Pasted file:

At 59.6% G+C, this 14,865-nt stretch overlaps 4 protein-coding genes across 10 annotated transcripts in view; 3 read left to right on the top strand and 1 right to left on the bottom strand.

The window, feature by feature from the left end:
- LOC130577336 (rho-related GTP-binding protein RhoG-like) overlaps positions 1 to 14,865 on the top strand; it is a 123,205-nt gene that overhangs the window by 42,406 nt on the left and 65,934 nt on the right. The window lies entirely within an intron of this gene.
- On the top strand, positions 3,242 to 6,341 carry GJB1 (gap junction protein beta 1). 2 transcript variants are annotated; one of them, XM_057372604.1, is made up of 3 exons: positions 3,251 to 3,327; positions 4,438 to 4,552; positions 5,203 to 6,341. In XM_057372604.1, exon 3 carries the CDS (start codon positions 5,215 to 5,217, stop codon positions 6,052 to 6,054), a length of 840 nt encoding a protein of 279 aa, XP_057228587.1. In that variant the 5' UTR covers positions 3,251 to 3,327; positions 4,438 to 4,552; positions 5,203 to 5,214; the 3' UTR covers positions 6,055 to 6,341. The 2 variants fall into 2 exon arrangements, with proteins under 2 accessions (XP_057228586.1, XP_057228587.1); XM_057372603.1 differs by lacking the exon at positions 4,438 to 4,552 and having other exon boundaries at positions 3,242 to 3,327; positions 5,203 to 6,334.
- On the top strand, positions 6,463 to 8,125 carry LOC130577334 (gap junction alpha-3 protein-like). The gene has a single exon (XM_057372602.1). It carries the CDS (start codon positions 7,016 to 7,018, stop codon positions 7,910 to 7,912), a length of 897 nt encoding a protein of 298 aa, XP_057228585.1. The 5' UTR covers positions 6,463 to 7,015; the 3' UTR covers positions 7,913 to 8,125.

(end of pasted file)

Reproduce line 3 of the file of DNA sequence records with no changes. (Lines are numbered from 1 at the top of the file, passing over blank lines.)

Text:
- LOC130577336 (rho-related GTP-binding protein RhoG-like) overlaps positions 1 to 14,865 on the top strand; it is a 123,205-nt gene that overhangs the window by 42,406 nt on the left and 65,934 nt on the right. The window lies entirely within an intron of this gene.